In #MeToo Era, Cities Train Bystanders to Intervene
Some are targeting bar and restaurant staff to better respond to sexual harassment and violence.
- Witnesses of sexual harassment and assault often don't know how to respond.
- Cities are launching bystander programs to help them intervene.
- Arlington, Va., and Washington, D.C., are specifically training bar and restaurant staff.
Many people have a plan for when dates go badly. Some have a friend call with a fabricated emergency. Others fake being sick or having work come up. If the date ventures into dangerous territory, customers at bars and restaurants in Arlington, Va., have another option: ask for Angela.
If a woman asks to speak to “Angela,” staff are trained to recognize the code and will then call her a cab and help her leave the facility. The city launched the Ask for Angela program last fall as a way to help patrons safely leave situations where they feel threatened. Currently, 22 local bars and restaurants are participating.
While dating violence affects people of all genders and ages, women between 18 and 24 years old are victims of it at a disproportionate rate. Likewise, LGBT people encounter it more often than heterosexual people.
Ask for Angela is part of a broader push to make bystanders part of the response to sexual harassment and violence. A widely studied psychological concept known as the “bystander effect” asserts that people are less likely to offer assistance to a victim when others are present.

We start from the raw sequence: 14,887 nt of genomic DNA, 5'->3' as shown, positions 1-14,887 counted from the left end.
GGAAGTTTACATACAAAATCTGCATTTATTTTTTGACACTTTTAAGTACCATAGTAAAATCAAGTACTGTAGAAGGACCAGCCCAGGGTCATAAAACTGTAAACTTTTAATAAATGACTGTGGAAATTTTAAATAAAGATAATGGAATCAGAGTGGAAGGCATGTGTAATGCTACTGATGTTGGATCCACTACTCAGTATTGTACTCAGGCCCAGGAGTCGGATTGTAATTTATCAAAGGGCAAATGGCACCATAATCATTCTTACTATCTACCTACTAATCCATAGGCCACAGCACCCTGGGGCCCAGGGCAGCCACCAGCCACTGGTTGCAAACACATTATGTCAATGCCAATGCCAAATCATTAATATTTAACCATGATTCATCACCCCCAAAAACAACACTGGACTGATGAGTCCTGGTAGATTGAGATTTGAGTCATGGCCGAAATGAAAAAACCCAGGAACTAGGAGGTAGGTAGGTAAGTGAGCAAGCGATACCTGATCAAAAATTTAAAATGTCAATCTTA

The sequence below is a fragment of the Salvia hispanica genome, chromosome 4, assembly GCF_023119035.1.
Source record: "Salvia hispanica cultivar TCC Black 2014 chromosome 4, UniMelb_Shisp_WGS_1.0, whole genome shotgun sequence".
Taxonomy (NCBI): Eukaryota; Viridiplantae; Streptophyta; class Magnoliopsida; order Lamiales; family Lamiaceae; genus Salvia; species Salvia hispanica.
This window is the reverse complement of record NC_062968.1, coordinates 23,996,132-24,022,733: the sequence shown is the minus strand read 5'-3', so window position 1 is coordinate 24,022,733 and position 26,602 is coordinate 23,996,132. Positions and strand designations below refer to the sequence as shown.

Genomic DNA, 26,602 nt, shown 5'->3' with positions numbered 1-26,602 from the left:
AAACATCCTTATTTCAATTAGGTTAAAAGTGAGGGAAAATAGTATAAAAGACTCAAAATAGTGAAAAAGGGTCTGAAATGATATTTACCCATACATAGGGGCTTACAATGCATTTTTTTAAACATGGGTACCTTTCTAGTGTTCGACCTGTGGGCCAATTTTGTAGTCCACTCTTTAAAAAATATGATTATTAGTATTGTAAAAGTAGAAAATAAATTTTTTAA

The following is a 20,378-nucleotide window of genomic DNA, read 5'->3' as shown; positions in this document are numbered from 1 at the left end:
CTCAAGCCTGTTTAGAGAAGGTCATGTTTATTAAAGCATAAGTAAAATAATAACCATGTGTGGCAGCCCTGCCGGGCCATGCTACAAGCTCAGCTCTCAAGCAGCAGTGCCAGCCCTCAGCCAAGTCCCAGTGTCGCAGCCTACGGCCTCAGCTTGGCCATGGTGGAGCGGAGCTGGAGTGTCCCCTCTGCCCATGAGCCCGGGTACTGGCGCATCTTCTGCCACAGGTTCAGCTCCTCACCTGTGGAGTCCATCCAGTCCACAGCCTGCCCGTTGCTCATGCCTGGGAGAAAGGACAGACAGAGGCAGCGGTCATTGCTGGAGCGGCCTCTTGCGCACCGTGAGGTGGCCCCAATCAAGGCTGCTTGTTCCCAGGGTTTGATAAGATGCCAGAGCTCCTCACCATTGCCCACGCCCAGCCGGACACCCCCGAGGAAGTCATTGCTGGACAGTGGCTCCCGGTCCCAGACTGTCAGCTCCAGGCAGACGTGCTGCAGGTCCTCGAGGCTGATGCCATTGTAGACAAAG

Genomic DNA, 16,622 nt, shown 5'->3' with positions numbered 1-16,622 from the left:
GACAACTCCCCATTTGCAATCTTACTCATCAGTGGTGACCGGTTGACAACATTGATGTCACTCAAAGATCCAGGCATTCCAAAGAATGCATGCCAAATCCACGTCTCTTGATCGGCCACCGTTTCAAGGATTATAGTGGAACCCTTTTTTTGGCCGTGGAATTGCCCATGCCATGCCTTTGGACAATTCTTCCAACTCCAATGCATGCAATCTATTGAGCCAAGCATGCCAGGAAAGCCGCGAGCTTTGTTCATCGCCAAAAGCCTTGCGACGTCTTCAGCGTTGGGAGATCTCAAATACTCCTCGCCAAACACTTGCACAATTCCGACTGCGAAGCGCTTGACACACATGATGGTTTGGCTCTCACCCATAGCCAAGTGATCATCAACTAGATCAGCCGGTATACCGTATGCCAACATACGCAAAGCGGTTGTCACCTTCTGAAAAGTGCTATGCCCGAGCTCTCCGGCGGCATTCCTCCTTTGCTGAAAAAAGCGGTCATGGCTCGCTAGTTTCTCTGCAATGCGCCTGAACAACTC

The Arlington Restaurant Initiative, which seeks to ensure the safety of residents in public, is adapted from programs launched in cities throughout the United Kingdom. The county’s police and health departments offer trainings that empower employees to take action. Washington, D.C.’s Safe Bars group also helps train staff to prevent sexual harassment.
“The responsibility is not just on the patron who feels uncomfortable,” says Autumn Jones, program director for Arlington’s Victim/Witness Program. “We are also training the bar staff, the bartenders, the managers, the bouncers. If they see things, it gives them an opportunity to intervene in an appropriate way.”
Once one person decides to intervene, Candice Lopez, a manager for Arlington’s domestic violence initiative Project PEACE, says other witnesses will then be more likely to take action.
“What I love about these programs is that they target a community of people,” Lopez says. “We are trying to empower them as a community acting together and not acting in a silo.”
Arlington's initiative reflects a growing push toward bystander trainings, which teach witnesses of sexual harassment and violence how to respond. Last year, bystander trainings were incorporated into sexual harassment prevention for Philadelphia city employees. College campuses around the country have also pushed such programs.